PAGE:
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I am on a Mac using iTerm2 and zsh v5.7.1. When I login from my local computer to the remote computer using 'ssh', most of the characters are repeated at the prompt as I type. Clearing the line with Ctrl-L displays the correctly typed input. I am reasonably sure this is an issue of my prompt using UTF-8 and Esc characters. If I immediately run 'bash' after logging in, I have access to a prompt without special characters, and thus no repeating characters. My standard prompt is Powerlevel10K.
TTY=/dev/ttys000
TERM=xterm-256color-italic

Example:

buckley@dusky   ~  eecechecho ""EExxrrtr x xttrraa cchhaaaa arraaccttrt teerrss" buckley@dusky   ~  echo "Extra characters"

I obviously do not see these extra characters when I am using that 'remote' computer locally, but only when I 'ssh' into it.

I am hoping someone can point me to the offending file or command, such that 'ssh' properly recognizes the remote login environment and prompt.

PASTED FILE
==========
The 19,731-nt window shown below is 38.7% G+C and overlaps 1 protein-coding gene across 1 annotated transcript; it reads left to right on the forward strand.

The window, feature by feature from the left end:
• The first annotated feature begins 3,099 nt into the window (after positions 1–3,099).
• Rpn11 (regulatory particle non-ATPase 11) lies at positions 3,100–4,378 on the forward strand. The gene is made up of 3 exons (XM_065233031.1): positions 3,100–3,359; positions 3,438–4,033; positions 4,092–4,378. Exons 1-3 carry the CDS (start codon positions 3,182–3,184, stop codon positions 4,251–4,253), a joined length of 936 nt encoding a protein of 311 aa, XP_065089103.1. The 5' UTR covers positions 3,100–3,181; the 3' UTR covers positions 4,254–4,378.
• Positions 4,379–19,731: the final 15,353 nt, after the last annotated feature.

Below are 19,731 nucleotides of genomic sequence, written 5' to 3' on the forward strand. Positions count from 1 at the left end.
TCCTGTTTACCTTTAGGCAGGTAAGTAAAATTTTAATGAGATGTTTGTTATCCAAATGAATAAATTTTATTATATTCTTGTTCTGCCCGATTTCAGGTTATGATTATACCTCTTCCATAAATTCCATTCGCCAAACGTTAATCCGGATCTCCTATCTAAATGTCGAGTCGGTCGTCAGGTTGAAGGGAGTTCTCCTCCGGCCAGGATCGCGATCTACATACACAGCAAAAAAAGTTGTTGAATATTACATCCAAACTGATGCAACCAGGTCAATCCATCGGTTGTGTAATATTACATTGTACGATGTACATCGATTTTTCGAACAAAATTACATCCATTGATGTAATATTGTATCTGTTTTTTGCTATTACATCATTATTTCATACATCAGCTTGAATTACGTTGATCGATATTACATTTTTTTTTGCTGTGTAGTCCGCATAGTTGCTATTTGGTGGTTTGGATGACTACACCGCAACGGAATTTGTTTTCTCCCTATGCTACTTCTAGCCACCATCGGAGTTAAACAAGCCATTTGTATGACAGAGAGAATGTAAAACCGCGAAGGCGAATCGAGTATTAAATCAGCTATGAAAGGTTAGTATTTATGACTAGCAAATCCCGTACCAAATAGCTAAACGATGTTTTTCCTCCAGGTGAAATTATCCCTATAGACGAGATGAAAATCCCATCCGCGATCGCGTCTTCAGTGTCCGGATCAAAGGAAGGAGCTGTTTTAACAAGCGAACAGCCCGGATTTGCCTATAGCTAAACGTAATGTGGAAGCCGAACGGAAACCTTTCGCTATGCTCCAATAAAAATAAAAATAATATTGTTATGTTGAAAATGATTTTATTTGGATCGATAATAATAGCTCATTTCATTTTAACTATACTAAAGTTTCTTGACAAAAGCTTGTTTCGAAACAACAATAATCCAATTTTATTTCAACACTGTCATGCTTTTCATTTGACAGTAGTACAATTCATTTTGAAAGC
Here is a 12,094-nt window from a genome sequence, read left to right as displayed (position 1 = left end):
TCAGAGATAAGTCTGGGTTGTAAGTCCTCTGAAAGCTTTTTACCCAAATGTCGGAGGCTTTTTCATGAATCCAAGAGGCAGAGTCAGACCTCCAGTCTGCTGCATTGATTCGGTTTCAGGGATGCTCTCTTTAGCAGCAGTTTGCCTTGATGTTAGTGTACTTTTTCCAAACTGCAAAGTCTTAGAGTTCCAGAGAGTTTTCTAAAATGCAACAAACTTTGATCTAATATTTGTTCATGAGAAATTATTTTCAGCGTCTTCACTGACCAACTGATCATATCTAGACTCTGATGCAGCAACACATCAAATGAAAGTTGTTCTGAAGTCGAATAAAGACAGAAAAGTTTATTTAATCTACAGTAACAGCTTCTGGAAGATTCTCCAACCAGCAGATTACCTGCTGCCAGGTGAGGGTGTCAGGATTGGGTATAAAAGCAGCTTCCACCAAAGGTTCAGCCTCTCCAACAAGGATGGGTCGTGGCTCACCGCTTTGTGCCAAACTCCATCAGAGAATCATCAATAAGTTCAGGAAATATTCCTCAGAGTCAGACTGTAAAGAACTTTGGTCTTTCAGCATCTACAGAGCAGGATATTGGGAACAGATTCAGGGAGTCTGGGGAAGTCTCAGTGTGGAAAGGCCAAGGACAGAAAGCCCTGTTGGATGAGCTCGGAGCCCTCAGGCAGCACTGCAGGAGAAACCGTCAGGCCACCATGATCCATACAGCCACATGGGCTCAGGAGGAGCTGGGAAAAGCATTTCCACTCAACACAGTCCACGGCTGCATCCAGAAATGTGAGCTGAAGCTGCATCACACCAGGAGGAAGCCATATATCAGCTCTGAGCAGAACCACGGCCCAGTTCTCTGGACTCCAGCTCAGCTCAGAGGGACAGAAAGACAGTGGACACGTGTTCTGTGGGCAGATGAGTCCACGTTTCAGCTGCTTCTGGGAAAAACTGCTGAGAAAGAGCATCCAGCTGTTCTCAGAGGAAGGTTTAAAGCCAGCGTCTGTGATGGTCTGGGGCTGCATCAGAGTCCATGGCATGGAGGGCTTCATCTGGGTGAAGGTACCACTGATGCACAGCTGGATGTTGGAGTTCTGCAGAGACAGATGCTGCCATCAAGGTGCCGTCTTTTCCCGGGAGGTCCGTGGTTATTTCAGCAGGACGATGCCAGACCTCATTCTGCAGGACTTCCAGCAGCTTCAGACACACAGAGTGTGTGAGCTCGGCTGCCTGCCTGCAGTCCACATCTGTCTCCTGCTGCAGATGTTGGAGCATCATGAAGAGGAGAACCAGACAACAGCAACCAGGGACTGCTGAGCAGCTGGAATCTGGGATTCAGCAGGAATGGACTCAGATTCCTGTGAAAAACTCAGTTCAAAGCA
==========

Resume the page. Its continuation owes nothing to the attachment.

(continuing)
• This post might explain the problem, if it's indeed the prompt. – harrymc Nov 6 '19 at 18:44
  • Partially resolved. The issue was the "TERM=xterm-256color-italic" is not working when trying to remote in with 'ssh' even though my login is properly using TERM=xterm-256color-italic when I am local on that computer. I need to figure out how to add this italic flavor of TERM to the system. For now, I am using the following (alias'd) command to ssh in: "TERM=xterm-256color ssh username@remotehost" – Buckley Jan 13 '20 at 18:56
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Your prompt contains Unicode characters but LC_CTYPE on the remote machine is not UTF-8. You can confirm this by typing locale | grep LC_CTYPE.

To fix this, you first need to ensure the desired locale is installed on the remote machine. Type locale -a to see the list of installed locales. If the locale you want (which is probably the same locale you are using on your local machine) is missing, you need to install it. The specific command to do so depends on your the OS and distribution of the remote machine.

Then you either need to instruct sshd to accept locale environment variables from clients (man sshd_config and search for AcceptEnv) or manually set LANGUAGE in ~/.zshrc of the remote machine.

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